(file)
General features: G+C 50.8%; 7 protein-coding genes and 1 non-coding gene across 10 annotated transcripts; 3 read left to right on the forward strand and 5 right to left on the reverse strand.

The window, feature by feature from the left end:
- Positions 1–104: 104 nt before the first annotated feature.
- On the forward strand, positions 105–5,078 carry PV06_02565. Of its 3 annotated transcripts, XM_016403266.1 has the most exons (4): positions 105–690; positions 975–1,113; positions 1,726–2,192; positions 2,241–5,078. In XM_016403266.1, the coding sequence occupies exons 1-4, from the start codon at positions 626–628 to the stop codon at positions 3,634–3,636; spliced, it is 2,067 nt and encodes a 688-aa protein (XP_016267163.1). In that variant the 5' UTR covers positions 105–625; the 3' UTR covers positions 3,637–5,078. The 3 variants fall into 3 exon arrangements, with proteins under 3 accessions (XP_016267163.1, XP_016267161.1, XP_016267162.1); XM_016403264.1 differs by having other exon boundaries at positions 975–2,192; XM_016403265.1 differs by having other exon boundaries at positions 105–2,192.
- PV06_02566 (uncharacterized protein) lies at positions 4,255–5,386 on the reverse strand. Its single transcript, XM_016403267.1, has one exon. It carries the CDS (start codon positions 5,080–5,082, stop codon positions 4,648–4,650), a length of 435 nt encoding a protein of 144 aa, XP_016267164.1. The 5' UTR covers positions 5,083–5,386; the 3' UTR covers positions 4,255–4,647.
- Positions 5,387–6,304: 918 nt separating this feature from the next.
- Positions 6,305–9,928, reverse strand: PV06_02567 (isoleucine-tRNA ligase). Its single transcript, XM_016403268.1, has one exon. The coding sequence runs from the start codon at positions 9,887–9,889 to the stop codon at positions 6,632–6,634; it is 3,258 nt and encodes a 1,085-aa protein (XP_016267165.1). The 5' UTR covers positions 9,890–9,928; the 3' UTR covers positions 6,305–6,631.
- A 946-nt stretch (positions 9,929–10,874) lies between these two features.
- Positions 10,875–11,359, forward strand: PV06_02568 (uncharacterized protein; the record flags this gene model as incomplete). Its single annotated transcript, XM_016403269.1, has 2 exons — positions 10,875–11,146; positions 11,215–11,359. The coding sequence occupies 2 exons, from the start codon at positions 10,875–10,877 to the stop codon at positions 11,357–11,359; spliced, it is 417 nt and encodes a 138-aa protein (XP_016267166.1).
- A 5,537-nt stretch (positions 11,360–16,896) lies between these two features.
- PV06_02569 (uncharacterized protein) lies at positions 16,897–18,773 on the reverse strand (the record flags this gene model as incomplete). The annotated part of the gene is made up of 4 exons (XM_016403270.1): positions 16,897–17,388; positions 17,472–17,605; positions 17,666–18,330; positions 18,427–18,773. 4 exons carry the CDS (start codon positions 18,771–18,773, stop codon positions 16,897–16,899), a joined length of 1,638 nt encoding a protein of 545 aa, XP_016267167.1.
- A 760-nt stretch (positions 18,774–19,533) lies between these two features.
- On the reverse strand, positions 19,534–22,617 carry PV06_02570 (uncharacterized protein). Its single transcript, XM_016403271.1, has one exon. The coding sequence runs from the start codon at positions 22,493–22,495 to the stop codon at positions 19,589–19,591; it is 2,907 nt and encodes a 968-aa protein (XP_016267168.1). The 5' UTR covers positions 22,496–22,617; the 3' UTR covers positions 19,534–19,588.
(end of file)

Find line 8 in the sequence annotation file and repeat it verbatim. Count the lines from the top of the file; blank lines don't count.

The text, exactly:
- A 946-nt stretch (positions 9,929–10,874) lies between these two features.